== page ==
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Weekly News Digest

March 29, 2004 — In addition to this week's NewsBreaks article and the monthly NewsLink Spotlight, Information Today, Inc. (ITI) offers Weekly News Digests that feature recent product news and company announcements. Watch for additional coverage to appear in the next print issue of Information Today. For other up-to-the-minute news, check out ITIís Twitter account: @ITINewsBreaks.

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Vanderbilt Television News Archive to Be Digitized

More than 30,000 videotaped hours of television news programming will be preserved digitally through a grant awarded to the Vanderbilt Television News Archive ( by the National Endowment for the Humanities. Vanderbilt University officials announced that they had been notified that the grant for $281,154 had been approved. (For background on the archive, see the article in the October 2002 issue of Information Today:

At stake is an important and always-growing cultural history of the United States and a rich database for researchers investigating a wide array of issues, from bias in the news media to how advertising has changed over the years. The grant funds a 2-year project to transfer programming recorded by the archive dating back to 1968 from three-quarter-inch U-Matic videotape to MPEG-2 digital video. The three-quarter-inch videotape format is nearly defunct, with playback equipment and spare parts increasingly hard to find. The archive will have wider availability after the transfer to digital format. Currently, in order to view the material, researchers must either visit the archive in Nashville or request a videotape loan.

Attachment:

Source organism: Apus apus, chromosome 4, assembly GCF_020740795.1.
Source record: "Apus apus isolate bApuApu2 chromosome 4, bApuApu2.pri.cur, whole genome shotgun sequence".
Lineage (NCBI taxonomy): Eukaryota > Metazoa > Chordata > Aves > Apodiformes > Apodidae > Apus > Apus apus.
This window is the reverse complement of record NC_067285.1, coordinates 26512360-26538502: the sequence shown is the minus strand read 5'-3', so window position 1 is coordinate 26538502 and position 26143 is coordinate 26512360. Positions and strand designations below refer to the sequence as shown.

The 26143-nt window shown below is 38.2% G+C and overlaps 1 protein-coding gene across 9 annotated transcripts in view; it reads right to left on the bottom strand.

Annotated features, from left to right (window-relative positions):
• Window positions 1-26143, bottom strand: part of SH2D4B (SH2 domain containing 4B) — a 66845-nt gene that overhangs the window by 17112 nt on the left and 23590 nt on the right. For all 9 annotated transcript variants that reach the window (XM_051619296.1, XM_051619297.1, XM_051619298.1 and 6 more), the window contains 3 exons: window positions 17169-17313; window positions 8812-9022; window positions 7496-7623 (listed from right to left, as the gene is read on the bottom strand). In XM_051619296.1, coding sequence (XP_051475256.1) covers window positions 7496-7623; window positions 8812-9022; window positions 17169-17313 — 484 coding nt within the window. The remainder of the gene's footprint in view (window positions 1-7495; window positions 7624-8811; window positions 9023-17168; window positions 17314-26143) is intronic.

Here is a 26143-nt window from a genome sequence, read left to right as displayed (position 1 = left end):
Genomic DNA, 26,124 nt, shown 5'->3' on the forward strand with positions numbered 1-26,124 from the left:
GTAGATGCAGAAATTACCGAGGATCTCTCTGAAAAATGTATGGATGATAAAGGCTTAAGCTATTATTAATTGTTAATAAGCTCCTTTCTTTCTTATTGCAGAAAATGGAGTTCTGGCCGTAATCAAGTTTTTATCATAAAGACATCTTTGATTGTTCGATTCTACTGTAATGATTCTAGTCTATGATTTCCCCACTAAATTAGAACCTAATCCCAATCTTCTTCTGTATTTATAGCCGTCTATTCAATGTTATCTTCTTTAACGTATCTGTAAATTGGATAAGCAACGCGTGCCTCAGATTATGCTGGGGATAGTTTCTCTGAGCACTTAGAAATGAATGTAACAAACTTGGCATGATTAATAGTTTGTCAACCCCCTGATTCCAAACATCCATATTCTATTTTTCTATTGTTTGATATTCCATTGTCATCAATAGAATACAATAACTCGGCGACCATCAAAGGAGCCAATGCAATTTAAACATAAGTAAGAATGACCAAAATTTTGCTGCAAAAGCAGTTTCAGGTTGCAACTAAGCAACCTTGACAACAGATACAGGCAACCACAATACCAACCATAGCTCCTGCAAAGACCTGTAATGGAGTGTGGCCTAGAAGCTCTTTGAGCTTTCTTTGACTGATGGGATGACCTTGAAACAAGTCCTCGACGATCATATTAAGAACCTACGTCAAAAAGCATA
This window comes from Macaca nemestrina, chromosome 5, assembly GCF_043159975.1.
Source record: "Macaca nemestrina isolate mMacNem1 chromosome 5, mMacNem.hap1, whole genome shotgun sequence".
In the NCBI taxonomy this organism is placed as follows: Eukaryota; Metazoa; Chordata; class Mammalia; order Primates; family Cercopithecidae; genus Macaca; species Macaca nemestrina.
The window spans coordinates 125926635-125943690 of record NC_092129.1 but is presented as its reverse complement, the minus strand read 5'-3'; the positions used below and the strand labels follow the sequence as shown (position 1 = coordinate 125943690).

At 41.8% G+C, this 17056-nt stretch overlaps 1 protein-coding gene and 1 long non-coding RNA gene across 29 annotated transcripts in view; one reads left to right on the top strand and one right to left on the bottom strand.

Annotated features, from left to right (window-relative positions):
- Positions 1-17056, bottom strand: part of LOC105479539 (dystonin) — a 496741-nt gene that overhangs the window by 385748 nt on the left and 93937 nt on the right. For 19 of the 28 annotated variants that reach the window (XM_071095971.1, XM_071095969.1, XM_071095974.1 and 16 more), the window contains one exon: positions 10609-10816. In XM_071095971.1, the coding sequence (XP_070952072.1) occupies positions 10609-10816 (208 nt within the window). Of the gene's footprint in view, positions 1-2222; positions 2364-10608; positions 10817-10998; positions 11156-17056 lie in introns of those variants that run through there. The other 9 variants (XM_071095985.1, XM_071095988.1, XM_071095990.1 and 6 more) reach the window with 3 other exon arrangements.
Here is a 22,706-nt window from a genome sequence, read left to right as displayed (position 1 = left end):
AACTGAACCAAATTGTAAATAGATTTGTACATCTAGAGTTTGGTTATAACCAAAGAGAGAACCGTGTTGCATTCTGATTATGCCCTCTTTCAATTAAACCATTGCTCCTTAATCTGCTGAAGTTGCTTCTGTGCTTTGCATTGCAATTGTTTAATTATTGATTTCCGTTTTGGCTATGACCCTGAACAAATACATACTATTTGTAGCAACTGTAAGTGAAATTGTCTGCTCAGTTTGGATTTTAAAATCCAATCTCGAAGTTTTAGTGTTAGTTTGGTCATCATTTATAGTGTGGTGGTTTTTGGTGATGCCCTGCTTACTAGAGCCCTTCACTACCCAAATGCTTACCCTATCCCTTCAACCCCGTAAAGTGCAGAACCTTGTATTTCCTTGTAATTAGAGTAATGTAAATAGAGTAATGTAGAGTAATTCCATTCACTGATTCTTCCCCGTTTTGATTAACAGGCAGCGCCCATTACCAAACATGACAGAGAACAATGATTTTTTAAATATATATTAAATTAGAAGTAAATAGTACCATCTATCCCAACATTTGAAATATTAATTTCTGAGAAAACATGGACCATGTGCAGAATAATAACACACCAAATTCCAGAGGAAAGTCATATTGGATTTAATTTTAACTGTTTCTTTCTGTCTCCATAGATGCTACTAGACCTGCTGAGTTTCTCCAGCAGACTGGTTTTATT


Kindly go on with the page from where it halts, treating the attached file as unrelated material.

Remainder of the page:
The Vanderbilt Television News Archive was conceived by the late Paul C. Simpson, a Nashville insurance executive and Vanderbilt alumnus. Simpson championed the concept of an independent archive for television news, and persuaded Vanderbilt University to take on the project initially as a 3-month experiment in 1968. The archive was sustained in its early years primarily through foundation funding. Recently, a fee-based subscription service has been launched to provide financial support. The Vanderbilt Television News Archive works in close partnership with the Library of Congress, which will be the permanent repository of the digital content it records.

Source: Vanderbilt University

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